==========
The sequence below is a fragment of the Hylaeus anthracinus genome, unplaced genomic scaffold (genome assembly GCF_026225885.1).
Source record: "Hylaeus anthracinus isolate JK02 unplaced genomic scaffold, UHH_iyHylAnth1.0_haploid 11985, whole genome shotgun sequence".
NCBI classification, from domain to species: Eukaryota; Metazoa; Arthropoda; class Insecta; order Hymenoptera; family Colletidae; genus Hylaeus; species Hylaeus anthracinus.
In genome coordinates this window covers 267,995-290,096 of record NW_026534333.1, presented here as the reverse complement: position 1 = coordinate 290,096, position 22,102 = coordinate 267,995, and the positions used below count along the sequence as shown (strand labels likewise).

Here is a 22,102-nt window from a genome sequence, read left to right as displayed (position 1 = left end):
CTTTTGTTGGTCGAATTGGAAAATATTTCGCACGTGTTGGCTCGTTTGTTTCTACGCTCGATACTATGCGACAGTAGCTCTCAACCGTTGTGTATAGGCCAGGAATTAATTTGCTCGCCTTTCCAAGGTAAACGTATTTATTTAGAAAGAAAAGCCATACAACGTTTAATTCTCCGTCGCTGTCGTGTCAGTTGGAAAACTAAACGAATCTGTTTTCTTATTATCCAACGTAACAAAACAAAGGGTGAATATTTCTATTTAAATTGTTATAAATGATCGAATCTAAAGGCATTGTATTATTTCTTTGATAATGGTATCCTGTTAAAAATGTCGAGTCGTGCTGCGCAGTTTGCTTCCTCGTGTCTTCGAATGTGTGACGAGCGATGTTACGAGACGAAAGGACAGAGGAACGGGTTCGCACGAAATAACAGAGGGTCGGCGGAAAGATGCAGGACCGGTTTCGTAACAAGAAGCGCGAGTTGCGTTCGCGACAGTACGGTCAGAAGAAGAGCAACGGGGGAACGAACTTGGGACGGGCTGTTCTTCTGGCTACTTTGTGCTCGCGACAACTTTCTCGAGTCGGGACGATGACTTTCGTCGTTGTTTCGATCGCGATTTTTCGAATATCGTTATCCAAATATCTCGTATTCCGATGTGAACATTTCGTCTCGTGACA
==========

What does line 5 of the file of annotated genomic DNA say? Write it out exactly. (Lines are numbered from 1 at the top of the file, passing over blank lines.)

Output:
Here is a 22,102-nt window from a genome sequence, read left to right as displayed (position 1 = left end):